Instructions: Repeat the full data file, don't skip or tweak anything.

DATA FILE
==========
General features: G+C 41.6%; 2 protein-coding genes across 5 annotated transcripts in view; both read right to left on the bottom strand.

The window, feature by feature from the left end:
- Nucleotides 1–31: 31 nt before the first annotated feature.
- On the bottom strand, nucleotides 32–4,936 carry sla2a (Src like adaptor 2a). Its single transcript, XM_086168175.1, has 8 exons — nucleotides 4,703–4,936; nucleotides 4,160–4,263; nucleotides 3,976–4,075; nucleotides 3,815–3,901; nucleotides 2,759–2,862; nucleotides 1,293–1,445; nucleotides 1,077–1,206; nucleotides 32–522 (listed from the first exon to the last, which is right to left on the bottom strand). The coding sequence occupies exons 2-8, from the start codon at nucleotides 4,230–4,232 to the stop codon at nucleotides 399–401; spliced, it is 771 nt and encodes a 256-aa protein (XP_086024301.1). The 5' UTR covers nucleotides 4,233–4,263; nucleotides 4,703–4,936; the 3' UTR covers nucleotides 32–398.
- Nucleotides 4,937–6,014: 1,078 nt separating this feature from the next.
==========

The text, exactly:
General features: G+C 41.6%; 2 protein-coding genes across 5 annotated transcripts in view; both read right to left on the bottom strand.

The window, feature by feature from the left end:
- Nucleotides 1–31: 31 nt before the first annotated feature.
- On the bottom strand, nucleotides 32–4,936 carry sla2a (Src like adaptor 2a). Its single transcript, XM_086168175.1, has 8 exons — nucleotides 4,703–4,936; nucleotides 4,160–4,263; nucleotides 3,976–4,075; nucleotides 3,815–3,901; nucleotides 2,759–2,862; nucleotides 1,293–1,445; nucleotides 1,077–1,206; nucleotides 32–522 (listed from the first exon to the last, which is right to left on the bottom strand). The coding sequence occupies exons 2-8, from the start codon at nucleotides 4,230–4,232 to the stop codon at nucleotides 399–401; spliced, it is 771 nt and encodes a 256-aa protein (XP_086024301.1). The 5' UTR covers nucleotides 4,233–4,263; nucleotides 4,703–4,936; the 3' UTR covers nucleotides 32–398.
- Nucleotides 4,937–6,014: 1,078 nt separating this feature from the next.